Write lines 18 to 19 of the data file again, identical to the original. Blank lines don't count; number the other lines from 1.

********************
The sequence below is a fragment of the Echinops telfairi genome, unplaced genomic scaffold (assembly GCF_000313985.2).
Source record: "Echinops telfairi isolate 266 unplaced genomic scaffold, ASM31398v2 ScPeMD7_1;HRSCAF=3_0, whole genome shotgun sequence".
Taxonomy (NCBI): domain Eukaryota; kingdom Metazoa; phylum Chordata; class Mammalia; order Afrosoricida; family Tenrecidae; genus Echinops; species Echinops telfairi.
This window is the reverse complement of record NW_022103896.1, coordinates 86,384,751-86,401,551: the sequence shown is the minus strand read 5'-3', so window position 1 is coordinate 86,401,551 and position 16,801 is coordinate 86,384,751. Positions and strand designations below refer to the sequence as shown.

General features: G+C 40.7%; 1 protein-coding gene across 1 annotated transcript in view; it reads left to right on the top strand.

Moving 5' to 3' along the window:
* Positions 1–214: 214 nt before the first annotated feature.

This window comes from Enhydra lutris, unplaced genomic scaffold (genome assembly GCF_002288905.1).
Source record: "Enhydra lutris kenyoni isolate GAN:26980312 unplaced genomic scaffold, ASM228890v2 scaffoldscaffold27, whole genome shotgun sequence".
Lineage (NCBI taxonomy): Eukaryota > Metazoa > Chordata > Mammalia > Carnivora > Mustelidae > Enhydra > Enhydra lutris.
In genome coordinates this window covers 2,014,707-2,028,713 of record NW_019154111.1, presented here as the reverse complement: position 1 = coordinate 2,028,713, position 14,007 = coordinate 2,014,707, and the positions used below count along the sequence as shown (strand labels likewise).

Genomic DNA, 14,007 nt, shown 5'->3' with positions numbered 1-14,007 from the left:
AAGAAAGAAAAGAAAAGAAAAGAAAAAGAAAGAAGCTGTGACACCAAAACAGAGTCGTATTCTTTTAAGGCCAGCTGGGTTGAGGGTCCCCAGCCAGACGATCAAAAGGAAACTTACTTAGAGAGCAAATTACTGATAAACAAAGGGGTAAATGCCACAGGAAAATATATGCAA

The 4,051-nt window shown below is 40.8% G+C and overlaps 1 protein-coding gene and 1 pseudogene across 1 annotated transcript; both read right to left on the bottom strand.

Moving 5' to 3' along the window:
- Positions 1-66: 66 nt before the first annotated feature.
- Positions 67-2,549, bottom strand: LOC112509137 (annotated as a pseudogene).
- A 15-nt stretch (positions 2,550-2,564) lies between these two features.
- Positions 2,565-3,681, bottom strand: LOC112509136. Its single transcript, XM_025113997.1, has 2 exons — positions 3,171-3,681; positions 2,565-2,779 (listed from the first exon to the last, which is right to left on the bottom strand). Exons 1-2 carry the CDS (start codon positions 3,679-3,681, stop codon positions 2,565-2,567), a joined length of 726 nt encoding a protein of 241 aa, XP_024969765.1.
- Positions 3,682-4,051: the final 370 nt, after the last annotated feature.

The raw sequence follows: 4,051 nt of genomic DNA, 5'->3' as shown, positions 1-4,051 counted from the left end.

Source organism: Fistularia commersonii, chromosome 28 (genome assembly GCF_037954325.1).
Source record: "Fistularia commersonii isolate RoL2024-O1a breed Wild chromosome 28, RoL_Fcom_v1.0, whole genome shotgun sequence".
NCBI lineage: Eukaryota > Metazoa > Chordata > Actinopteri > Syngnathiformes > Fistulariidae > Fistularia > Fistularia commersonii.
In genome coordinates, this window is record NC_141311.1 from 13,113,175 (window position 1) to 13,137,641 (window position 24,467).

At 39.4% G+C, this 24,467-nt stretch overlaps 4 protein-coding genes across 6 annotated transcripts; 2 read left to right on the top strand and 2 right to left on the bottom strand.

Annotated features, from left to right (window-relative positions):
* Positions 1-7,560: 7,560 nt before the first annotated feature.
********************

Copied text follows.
- A 15-nt stretch (positions 2,550-2,564) lies between these two features.
- Positions 2,565-3,681, bottom strand: LOC112509136. Its single transcript, XM_025113997.1, has 2 exons — positions 3,171-3,681; positions 2,565-2,779 (listed from the first exon to the last, which is right to left on the bottom strand). Exons 1-2 carry the CDS (start codon positions 3,679-3,681, stop codon positions 2,565-2,567), a joined length of 726 nt encoding a protein of 241 aa, XP_024969765.1.